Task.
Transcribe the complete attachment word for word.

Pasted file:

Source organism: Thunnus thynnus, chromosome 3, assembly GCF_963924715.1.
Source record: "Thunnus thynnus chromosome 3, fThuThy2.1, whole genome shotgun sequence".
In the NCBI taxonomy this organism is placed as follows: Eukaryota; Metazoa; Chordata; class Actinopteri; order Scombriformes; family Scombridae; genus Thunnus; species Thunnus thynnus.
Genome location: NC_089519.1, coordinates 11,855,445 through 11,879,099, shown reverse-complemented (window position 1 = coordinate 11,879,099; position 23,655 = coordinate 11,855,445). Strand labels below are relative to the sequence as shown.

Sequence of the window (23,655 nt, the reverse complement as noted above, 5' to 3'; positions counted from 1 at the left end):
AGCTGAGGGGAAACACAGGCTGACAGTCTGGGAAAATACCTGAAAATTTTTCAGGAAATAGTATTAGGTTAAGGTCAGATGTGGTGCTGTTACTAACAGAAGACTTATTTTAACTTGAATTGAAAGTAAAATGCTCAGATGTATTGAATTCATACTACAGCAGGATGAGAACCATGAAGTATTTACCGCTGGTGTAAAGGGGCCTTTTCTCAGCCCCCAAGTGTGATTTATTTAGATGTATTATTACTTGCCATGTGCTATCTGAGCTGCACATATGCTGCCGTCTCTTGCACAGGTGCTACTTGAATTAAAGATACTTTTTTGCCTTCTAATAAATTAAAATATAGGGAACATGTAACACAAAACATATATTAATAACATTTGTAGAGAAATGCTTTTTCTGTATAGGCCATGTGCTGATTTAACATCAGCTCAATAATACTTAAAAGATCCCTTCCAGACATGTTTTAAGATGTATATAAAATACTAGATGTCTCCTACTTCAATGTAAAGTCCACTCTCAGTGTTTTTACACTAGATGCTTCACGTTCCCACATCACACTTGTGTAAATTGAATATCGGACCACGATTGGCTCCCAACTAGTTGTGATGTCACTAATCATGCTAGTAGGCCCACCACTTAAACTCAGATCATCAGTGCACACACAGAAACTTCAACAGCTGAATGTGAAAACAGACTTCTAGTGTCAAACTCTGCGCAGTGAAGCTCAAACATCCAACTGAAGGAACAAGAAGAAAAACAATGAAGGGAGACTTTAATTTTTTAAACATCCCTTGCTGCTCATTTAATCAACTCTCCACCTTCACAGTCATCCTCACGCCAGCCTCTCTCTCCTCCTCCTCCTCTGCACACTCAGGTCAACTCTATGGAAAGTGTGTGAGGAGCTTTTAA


Source organism: Thunnus thynnus, chromosome 3, assembly GCF_963924715.1.
Source record: "Thunnus thynnus chromosome 3, fThuThy2.1, whole genome shotgun sequence".
In the NCBI taxonomy this organism is placed as follows: Eukaryota; Metazoa; Chordata; class Actinopteri; order Scombriformes; family Scombridae; genus Thunnus; species Thunnus thynnus.
Genome location: NC_089519.1, coordinates 11,855,445 through 11,879,099, shown reverse-complemented (window position 1 = coordinate 11,879,099; position 23,655 = coordinate 11,855,445). Strand labels below are relative to the sequence as shown.

Sequence of the window (23,655 nt, the reverse complement as noted above, 5' to 3'; positions counted from 1 at the left end):
AGCTGAGGGGAAACACAGGCTGACAGTCTGGGAAAATACCTGAAAATTTTTCAGGAAATAGTATTAGGTTAAGGTCAGATGTGGTGCTGTTACTAACAGAAGACTTATTTTAACTTGAATTGAAAGTAAAATGCTCAGATGTATTGAATTCATACTACAGCAGGATGAGAACCATGAAGTATTTACCGCTGGTGTAAAGGGGCCTTTTCTCAGCCCCCAAGTGTGATTTATTTAGATGTATTATTACTTGCCATGTGCTATCTGAGCTGCACATATGCTGCCGTCTCTTGCACAGGTGCTACTTGAATTAAAGATACTTTTTTGCCTTCTAATAAATTAAAATATAGGGAACATGTAACACAAAACATATATTAATAACATTTGTAGAGAAATGCTTTTTCTGTATAGGCCATGTGCTGATTTAACATCAGCTCAATAATACTTAAAAGATCCCTTCCAGACATGTTTTAAGATGTATATAAAATACTAGATGTCTCCTACTTCAATGTAAAGTCCACTCTCAGTGTTTTTACACTAGATGCTTCACGTTCCCACATCACACTTGTGTAAATTGAATATCGGACCACGATTGGCTCCCAACTAGTTGTGATGTCACTAATCATGCTAGTAGGCCCACCACTTAAACTCAGATCATCAGTGCACACACAGAAACTTCAACAGCTGAATGTGAAAACAGACTTCTAGTGTCAAACTCTGCGCAGTGAAGCTCAAACATCCAACTGAAGGAACAAGAAGAAAAACAATGAAGGGAGACTTTAATTTTTTAAACATCCCTTGCTGCTCATTTAATCAACTCTCCACCTTCACAGTCATCCTCACGCCAGCCTCTCTCTCCTCCTCCTCCTCTGCACACTCAGGTCAACTCTATGGAAAGTGTGTGAGGAGCTTTTAA